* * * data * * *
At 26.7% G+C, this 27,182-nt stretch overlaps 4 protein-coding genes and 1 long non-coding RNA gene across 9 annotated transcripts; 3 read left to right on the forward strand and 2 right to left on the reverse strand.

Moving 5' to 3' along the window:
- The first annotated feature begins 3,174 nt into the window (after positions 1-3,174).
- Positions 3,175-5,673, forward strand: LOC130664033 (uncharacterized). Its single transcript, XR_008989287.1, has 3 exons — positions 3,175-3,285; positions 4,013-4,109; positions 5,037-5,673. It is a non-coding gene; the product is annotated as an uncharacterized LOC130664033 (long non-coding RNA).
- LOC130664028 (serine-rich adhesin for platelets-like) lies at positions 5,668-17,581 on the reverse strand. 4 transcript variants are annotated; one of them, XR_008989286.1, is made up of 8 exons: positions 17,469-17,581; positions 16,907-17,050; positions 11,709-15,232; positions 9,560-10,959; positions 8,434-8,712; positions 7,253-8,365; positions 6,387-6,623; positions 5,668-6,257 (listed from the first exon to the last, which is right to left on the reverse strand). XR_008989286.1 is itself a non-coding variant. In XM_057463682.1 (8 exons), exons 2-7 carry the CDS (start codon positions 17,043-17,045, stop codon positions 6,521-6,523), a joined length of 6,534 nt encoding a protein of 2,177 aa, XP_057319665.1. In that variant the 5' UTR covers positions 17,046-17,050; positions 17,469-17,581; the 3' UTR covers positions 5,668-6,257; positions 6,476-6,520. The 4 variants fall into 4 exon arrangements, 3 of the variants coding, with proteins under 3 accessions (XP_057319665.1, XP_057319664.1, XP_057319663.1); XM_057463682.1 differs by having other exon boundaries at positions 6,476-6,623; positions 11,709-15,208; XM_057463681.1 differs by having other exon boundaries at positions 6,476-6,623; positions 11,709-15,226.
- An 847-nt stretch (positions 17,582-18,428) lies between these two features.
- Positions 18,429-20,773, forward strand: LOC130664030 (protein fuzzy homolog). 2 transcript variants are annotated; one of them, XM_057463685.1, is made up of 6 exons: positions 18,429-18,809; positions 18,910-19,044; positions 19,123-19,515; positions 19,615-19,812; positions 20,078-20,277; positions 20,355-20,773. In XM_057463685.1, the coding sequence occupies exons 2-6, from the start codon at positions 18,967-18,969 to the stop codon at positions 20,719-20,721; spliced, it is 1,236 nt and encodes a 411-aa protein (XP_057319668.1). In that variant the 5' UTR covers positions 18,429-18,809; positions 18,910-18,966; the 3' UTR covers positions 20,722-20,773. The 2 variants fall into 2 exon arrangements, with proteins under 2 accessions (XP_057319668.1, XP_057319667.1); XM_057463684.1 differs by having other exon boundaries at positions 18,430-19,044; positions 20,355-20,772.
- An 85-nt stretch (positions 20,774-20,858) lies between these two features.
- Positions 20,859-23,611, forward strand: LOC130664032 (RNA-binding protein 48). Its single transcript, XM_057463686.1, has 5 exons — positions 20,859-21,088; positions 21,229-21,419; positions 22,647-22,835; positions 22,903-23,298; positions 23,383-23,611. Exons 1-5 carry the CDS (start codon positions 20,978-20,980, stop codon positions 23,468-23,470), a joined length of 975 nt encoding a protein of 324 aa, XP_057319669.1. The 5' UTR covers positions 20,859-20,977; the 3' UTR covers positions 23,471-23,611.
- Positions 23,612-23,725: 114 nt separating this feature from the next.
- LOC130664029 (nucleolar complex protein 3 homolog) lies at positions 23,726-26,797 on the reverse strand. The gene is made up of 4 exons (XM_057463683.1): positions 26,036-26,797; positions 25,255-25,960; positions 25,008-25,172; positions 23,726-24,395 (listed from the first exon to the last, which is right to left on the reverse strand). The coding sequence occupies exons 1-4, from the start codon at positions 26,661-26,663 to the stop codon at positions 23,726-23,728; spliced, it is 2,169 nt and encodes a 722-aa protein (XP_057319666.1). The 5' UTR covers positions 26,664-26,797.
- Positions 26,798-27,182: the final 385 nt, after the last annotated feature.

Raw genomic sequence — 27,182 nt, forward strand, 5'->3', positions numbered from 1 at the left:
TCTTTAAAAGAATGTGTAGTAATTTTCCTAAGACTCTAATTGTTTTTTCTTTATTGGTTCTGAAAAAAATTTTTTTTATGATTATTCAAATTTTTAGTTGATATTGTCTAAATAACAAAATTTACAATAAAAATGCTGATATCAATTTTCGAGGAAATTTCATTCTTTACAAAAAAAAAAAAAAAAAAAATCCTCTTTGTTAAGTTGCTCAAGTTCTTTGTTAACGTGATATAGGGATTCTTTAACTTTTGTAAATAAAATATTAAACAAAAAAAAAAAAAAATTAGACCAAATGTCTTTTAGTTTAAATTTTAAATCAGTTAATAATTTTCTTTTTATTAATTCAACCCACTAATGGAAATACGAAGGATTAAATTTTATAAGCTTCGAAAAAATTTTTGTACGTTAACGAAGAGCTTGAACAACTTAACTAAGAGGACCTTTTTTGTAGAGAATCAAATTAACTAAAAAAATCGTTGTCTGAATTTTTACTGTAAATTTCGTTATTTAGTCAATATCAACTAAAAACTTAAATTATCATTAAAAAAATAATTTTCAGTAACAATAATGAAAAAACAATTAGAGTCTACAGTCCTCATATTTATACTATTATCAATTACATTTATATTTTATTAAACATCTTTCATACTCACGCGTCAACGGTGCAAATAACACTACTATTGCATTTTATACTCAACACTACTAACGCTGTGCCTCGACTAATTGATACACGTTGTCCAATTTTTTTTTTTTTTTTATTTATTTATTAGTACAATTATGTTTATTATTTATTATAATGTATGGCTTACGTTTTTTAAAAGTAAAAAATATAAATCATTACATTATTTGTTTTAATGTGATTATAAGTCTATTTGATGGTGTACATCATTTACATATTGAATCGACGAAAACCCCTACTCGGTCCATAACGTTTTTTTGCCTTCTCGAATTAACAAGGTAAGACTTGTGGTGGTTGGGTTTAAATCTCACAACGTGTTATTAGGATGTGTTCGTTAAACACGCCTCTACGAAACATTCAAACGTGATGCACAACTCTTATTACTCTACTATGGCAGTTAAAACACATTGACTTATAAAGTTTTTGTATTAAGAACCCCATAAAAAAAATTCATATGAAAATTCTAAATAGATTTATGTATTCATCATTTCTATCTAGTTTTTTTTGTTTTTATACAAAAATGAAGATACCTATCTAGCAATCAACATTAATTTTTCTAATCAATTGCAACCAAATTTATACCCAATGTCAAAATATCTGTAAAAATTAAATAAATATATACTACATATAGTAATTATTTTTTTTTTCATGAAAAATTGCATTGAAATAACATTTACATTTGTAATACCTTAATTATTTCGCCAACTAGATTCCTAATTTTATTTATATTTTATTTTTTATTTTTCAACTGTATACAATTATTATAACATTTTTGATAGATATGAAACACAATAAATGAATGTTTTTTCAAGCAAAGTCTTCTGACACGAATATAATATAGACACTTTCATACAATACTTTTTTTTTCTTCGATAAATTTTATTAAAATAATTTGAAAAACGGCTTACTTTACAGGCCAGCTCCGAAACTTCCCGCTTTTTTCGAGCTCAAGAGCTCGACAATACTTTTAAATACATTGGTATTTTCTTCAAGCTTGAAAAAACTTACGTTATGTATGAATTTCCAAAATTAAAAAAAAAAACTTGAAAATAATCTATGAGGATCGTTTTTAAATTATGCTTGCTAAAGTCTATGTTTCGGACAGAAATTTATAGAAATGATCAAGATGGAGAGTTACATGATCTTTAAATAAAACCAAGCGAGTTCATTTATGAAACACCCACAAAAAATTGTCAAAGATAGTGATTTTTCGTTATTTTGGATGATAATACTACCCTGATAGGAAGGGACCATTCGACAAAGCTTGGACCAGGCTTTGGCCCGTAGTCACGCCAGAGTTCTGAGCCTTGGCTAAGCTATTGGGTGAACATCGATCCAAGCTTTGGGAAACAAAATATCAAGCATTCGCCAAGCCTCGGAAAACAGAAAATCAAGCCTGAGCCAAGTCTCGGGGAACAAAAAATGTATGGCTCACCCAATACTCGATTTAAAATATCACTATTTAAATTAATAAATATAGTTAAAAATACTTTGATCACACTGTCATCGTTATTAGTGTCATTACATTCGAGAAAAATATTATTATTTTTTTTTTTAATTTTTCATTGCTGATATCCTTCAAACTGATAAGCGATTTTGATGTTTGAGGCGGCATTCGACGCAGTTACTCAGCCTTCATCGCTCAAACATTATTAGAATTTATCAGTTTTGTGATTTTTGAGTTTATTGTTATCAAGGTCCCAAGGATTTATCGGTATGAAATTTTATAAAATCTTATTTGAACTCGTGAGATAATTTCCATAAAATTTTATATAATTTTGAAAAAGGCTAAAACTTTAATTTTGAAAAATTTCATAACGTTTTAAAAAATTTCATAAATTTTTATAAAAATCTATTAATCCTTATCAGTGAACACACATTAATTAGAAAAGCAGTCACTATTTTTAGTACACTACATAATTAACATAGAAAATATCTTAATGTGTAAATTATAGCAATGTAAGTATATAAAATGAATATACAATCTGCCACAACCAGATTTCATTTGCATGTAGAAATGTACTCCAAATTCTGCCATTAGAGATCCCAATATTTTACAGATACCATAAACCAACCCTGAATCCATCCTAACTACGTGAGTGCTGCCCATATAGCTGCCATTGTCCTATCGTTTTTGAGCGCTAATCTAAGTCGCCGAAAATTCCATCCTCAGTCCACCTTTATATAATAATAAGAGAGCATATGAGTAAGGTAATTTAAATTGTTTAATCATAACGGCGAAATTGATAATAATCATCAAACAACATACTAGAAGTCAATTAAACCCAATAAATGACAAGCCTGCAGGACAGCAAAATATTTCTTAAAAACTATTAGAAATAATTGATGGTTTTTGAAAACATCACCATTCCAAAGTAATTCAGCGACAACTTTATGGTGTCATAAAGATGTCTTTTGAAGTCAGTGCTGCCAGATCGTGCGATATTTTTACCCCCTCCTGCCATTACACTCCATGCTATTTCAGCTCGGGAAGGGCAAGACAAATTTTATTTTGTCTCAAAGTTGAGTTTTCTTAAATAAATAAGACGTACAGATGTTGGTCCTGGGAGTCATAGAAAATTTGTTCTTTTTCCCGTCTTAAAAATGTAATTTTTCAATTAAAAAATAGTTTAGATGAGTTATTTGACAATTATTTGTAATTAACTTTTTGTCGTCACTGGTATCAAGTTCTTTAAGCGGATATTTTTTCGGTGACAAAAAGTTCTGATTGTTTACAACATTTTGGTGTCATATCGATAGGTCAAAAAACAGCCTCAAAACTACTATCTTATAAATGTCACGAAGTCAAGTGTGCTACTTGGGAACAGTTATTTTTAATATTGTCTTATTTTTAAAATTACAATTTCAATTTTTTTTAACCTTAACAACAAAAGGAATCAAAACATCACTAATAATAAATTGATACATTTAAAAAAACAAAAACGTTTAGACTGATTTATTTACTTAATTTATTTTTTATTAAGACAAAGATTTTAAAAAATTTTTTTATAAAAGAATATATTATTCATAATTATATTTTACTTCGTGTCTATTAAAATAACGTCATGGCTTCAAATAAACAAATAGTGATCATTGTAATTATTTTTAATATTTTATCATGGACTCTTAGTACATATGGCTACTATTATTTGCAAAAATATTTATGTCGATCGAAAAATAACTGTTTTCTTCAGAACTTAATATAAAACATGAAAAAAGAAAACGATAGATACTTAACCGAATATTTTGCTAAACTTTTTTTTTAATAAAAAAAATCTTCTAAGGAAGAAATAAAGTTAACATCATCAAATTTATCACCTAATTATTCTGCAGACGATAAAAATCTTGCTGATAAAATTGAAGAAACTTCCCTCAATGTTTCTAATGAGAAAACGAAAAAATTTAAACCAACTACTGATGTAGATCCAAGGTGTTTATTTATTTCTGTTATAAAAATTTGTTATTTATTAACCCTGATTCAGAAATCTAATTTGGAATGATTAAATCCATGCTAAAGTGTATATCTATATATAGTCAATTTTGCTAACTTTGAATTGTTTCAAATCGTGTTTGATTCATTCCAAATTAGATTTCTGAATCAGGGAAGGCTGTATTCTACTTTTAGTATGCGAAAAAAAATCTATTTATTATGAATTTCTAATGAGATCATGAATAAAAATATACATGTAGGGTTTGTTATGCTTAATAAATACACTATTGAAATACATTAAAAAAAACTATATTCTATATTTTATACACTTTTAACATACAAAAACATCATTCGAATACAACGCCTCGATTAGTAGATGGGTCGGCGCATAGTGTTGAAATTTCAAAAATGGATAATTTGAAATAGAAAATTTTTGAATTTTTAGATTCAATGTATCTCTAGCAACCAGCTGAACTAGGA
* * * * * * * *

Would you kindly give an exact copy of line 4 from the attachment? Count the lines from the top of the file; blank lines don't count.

- Positions 3,175-5,673, forward strand: LOC130664033 (uncharacterized). Its single transcript, XR_008989287.1, has 3 exons — positions 3,175-3,285; positions 4,013-4,109; positions 5,037-5,673. It is a non-coding gene; the product is annotated as an uncharacterized LOC130664033 (long non-coding RNA).